What to Expect After a Traumatic Injury

A traumatic injury is a milestone in your life–a moment in time you will always view in terms of “before” and “after”. Physical healing and physical and occupational therapy are only part of the recovery process. You will also need to heal mentally and emotionally. That’s why it’s essential to be patient and kind with yourself. People respond to trauma in a variety of ways, depending on their personality, their past history, and the type of trauma they have been through. In the first few weeks after a traumatic injury, you may experience a combination of the following:

  • Physical reactions: You’ve been through a lot and it’s normal to feel like your energy is very low, to the point of fatigue or even exhaustion. However, some people have the opposite reaction and become hyperactive. You may be sleeping too much, or too little. You may be easily startled and find yourself trembling for no reason. You may experience digestive issues and/or a loss of appetite.
  • Cognitive reactions: You must–and you will–move past what has happened to you but that can be tough to do at first. You may feel like you are stuck in the traumatic incident and have a hard time putting it into perspective. Many people experience short term memory problems and poor concentration. Flashbacks are also a common phenomenon.
  • Emotional reactions: Perhaps you are feeling anxious and fearful, or especially sensitive. You may want to withdraw and be by yourself. Many people find they are more fearful after a traumatic injury. Others become more irritable and quick to anger. Guilt may also factor in, for those who feel the traumatic incident was somehow their fault, or are impatient with themselves because they are not as resilient as they would like to be.

ANY and ALL of the above reactions are a normal part of healing and grieving. Imagine how you would feel if someone you care about went through a traumatic experience like yours. You would be gentle, patient, and empathetic with them. Try to view yourself with the same compassion.

Risk factors for developing ASD after a traumatic event:

  • Previous experience with one or more traumatic events
  • Having had PTSD in the past
  • Having had previous mental health problems
  • A tendency towards disassociation when confronted with trauma

Self-Care for Your Recovery

Give yourself some space! Allow yourself time to feel bad and grieve. At the same time, try to pay attention to your inner monolog. Don’t judge yourself or your reactions. This is a challenging time in your life and you are adjusting to what has happened to you. The most powerful thing you can do to help yourself is to talk to someone about your experience and your feelings. Tap into your social network. Friends and family can lend a sympathetic ear. If you are really struggling, the best person to talk to is a trained professional, such as a counselor, therapist, or psychiatrist.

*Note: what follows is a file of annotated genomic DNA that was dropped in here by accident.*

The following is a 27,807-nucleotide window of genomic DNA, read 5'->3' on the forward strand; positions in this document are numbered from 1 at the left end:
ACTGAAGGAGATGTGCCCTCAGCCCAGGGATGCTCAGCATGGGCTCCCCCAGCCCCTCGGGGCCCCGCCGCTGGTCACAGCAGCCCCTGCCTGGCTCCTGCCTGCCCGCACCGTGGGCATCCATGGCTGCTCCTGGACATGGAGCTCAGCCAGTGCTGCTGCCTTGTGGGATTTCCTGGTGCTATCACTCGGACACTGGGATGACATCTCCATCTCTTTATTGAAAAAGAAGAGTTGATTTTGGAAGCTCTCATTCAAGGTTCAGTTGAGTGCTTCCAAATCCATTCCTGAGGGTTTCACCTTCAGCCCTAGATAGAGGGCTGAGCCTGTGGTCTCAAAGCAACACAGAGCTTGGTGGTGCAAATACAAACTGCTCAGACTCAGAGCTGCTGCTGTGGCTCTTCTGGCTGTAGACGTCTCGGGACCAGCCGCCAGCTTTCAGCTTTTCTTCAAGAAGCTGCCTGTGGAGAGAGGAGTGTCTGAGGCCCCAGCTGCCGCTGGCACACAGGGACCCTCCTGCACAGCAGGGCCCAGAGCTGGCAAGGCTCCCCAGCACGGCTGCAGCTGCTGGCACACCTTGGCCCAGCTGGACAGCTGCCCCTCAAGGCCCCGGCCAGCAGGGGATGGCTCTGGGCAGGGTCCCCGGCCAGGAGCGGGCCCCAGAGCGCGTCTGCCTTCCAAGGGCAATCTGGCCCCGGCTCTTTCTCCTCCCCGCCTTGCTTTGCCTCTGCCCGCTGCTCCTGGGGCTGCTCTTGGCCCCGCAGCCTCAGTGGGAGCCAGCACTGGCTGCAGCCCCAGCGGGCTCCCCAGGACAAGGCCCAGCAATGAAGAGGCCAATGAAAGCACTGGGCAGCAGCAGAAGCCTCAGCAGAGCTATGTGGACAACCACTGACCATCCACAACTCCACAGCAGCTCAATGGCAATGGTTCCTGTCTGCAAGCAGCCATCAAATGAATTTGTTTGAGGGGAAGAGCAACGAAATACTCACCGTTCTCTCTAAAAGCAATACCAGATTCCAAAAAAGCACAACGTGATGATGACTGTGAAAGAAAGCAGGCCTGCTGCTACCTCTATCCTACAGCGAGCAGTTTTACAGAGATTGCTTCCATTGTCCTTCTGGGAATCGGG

Stress Reducers

A traumatic experience can leave you feeling helpless and vulnerable. But the truth is, there are a lot of small but meaningful things you can do to help yourself heal, physically, mentally, emotionally, and spiritually.

  • Physically: Eat lightly, but nutritiously and limit or eliminate caffeine, alcohol, sugar, and nicotine. Drink lots of water. If you are able to exercise, do so. Even a little bit of movement can help. Breathe deeply and take mini breaks, such as a brief nap or a walk around the block. Don’t watch anything violent on TV–try listening to some soothing music instead. Limit your driving. Treat yourself to a nice massage.
  • Mentally: Don’t worry about being unusually distracted. This too shall pass. In the meantime, set realistic goals. You can compensate for concentration issues by writing to do lists, keeping a calendar, and leaving for appointments 20 minutes earlier than you normally would. Avoid irritating situations such as crowds, long lines, or arguments. Do something fun–whether it’s spending quality time with someone supportive and interesting or engaging in your favorite hobby.
  • Spiritually: Getting in touch with the spiritual part of yourself can be wonderfully healing.Let go of past guilt and any preoccupation with things you cannot change. Forgive yourself and others for past mistakes. Engage in a religious practice that nurtures and inspires you. It could be singing and prayer, yoga or meditation, affirmations, or guided imagery. If you can get outdoors and be in nature, that can be a healing experience as well.
  • Emotionally. Talk to a friend, therapist, counselor, or spiritual leader, or look into a virtual or in-person support group. Listen compassionately to others. Let your emotions go. Have a good cry if you need to, laugh as much as you can, and hug your loved ones. If you’re feeling anger, let it out: write down your feelings, exercise, or even let out a cathartic scream as long as it won’t scare the neighbors!. Reflect on the simple beauty that surrounds us–flowers, a vivid sunset, or a perfect, sunny day.

Get the Help You Need

If you think you may be suffering from ASD, you need to be assessed by a mental health professional. Addressing ASD early can prevent the progression to PTSD. MarinHealth Medical Center has a robust Behavioral Health Program offering both inpatient and outpatient care. A variety of community resources are also available to provide care and counseling.